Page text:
MINOR OPENING — Responses
Forcing Raise: It’s surprising how many pairs don’t use some sort of conventional forcing raise after a 1♣ or 1♦ opening. The ability to show an invitational or better hand in response to a minor-suit opening, however, is important. For example, after a 1♣ opening by partner, what would you bid holding:
♠ 9 7 ♥ A K ♦ Q 8 6 2 ♣ A J 7 3 2?
True, you could shoot out 3NT, but you’d feel silly if the opponents ran off the ﬁrst umpteen spade tricks. 1♦ is another possibility, but it doesn’t seem quite right, does it? If 3♣ is forcing in your partnership you could use that, but many pairs prefer the double jump to show a weak hand because preemptive raises occur with greater frequency than the strong variety.
Therefore, conventional approaches have been invented to handle this type of problem. The most common of these is a jump shift in the other minor (e.g., 1♣–2♦ or 1♦–3♣) and a single raise (e.g., 1♣–2♣ or 1♦–2♦).
J/S in other minor
One way that you and your partner could decide to show an invitational or better hand after a 1♣ or 1♦ opening is to use a jump shift (J/S) in the other minor. These auctions (1♣–2♦ or 1♦–3♣) are rarely used in a natural sense anyway, so you can use them to show hands with a ﬁt for partner’s minor, no four-card major and invitational or better strength.
Other partnerships like to use the single raise, 1♣–2♣ or 1♦–2♦, to show an invitational or better hand, no four-card major and a ﬁ t for partner’s minor. This treatment is frequently referred to as “inverted minors.” Like the jump shift in the other minor, these bids are forcing for at least one round and (depending on your agreements) possibly forcing to game.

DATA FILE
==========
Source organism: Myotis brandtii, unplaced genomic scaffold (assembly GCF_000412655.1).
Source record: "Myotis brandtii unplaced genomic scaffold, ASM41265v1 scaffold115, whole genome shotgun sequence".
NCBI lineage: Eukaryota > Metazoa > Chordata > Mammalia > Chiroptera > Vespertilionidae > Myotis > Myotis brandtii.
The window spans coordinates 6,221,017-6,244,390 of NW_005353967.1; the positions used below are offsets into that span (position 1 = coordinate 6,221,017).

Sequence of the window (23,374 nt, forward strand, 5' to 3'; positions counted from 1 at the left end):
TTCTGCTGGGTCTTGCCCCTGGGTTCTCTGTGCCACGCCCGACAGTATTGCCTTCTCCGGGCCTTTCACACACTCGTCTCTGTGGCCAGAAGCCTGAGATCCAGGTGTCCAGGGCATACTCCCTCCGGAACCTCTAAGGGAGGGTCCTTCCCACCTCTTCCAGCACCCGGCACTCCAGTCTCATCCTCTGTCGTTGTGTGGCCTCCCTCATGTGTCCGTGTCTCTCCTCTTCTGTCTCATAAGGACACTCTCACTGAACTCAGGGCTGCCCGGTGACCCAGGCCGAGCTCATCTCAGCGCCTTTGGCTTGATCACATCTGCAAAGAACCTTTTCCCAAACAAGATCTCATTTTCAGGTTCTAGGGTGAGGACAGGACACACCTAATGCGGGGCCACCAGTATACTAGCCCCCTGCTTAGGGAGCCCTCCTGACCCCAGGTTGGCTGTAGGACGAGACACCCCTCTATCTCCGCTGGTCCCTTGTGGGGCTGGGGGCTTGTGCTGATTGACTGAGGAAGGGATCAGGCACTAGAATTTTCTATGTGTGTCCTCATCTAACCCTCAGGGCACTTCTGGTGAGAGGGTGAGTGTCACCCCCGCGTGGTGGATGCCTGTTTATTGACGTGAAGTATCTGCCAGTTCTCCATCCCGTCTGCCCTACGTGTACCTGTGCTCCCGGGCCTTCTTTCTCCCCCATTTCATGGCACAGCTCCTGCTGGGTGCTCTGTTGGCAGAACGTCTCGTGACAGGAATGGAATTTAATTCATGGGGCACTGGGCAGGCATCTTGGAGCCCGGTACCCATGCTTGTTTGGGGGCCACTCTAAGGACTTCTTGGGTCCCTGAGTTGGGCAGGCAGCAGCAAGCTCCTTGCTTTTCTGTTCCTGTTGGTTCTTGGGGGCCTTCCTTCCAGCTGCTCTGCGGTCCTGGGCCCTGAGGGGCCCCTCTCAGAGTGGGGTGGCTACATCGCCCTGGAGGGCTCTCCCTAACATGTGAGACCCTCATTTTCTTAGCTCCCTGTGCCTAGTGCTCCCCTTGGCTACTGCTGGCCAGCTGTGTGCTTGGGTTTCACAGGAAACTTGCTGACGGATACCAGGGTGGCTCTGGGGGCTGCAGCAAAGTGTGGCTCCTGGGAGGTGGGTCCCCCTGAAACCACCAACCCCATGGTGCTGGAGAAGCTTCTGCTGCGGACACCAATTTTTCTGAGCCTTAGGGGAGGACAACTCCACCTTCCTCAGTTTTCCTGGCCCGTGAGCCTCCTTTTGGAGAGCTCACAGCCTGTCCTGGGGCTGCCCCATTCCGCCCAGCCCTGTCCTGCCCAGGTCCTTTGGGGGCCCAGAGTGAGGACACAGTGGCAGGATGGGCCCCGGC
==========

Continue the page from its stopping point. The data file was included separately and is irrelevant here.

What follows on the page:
If, for example, you agree that a single raise of a minor is invitational or better, you could raise 1♣ to 2♣ with:
♠ A 7 ♥ 8 6 4 ♦ K J 3 ♣K 10 8 7 2.
This 11-count is good enough to invite, but not force to game. After your 2♣ raise, your next bid will clarify your strength.
ALERT Note that if you decide to play either of the above methods, you should discuss what continuations mean. You must also Alert the opponents.
Frequently bypass four or more diamonds: It’s a bridge fact that major suits outscore minor suits, so many pairs, in response to a 1♣ opening, will respond by bidding a four-card major suit instead of a four-card (or longer) diamond suit. For example, if partner opens 1♣, what do you respond holding:
♠ Q 9 8 4 ♥ 10 2 ♦ A 6 5 4 3 ♣ Q 7?
If your style is to ignore the diamonds and bid 1♠ instead, that’s ﬁne. This is a popular approach, but if you play this way, check the box so that the opponents know about your style, too. This is not, however, an Alertable treatment.
If you prefer to respond 1♦ instead, leave the box blank.
1NT/1♣: How many high-card points are you promising when you respond 1NT to a 1♣ opening? Write your range in the spaces provided.
2NT: After a 1♣ or 1♦ opening, what does 2NT show? It typically denies a four-card major, but the range may vary. If it’s game forcing, check the appropriate box. If it’s invitational nstead, check the other box and write in the point-count range in the spaces provided.
3NT: Write in the appropriate range.
ALERT Other: Any other conventional treatments should be listed here and Alerted if used.